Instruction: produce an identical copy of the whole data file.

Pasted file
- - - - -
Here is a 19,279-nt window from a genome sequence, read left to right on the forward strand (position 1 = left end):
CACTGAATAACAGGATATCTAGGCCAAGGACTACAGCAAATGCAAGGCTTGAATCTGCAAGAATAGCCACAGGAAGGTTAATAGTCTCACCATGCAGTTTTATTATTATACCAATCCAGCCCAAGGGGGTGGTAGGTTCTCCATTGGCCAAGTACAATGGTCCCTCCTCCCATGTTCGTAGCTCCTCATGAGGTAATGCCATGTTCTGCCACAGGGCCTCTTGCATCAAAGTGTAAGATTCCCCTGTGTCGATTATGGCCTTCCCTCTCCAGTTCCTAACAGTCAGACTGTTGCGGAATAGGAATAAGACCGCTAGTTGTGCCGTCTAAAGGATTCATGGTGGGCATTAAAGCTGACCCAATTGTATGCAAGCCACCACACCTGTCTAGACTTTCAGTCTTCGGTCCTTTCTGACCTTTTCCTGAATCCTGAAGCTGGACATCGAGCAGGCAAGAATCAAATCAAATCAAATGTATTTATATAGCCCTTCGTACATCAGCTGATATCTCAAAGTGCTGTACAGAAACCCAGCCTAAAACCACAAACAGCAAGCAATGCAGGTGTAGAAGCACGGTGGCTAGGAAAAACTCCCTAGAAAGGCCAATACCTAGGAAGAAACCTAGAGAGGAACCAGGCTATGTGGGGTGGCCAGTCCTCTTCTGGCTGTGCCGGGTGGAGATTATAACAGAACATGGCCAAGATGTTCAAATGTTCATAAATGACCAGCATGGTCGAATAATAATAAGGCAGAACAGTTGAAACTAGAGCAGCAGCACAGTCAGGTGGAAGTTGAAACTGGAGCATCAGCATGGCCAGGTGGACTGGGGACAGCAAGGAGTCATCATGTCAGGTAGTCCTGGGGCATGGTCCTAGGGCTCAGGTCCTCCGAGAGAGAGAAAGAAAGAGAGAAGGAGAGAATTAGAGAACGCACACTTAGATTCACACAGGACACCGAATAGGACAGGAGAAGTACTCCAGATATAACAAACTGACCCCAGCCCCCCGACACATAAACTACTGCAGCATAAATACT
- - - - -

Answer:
Here is a 19,279-nt window from a genome sequence, read left to right on the forward strand (position 1 = left end):
CACTGAATAACAGGATATCTAGGCCAAGGACTACAGCAAATGCAAGGCTTGAATCTGCAAGAATAGCCACAGGAAGGTTAATAGTCTCACCATGCAGTTTTATTATTATACCAATCCAGCCCAAGGGGGTGGTAGGTTCTCCATTGGCCAAGTACAATGGTCCCTCCTCCCATGTTCGTAGCTCCTCATGAGGTAATGCCATGTTCTGCCACAGGGCCTCTTGCATCAAAGTGTAAGATTCCCCTGTGTCGATTATGGCCTTCCCTCTCCAGTTCCTAACAGTCAGACTGTTGCGGAATAGGAATAAGACCGCTAGTTGTGCCGTCTAAAGGATTCATGGTGGGCATTAAAGCTGACCCAATTGTATGCAAGCCACCACACCTGTCTAGACTTTCAGTCTTCGGTCCTTTCTGACCTTTTCCTGAATCCTGAAGCTGGACATCGAGCAGGCAAGAATCAAATCAAATCAAATGTATTTATATAGCCCTTCGTACATCAGCTGATATCTCAAAGTGCTGTACAGAAACCCAGCCTAAAACCACAAACAGCAAGCAATGCAGGTGTAGAAGCACGGTGGCTAGGAAAAACTCCCTAGAAAGGCCAATACCTAGGAAGAAACCTAGAGAGGAACCAGGCTATGTGGGGTGGCCAGTCCTCTTCTGGCTGTGCCGGGTGGAGATTATAACAGAACATGGCCAAGATGTTCAAATGTTCATAAATGACCAGCATGGTCGAATAATAATAAGGCAGAACAGTTGAAACTAGAGCAGCAGCACAGTCAGGTGGAAGTTGAAACTGGAGCATCAGCATGGCCAGGTGGACTGGGGACAGCAAGGAGTCATCATGTCAGGTAGTCCTGGGGCATGGTCCTAGGGCTCAGGTCCTCCGAGAGAGAGAAAGAAAGAGAGAAGGAGAGAATTAGAGAACGCACACTTAGATTCACACAGGACACCGAATAGGACAGGAGAAGTACTCCAGATATAACAAACTGACCCCAGCCCCCCGACACATAAACTACTGCAGCATAAATACT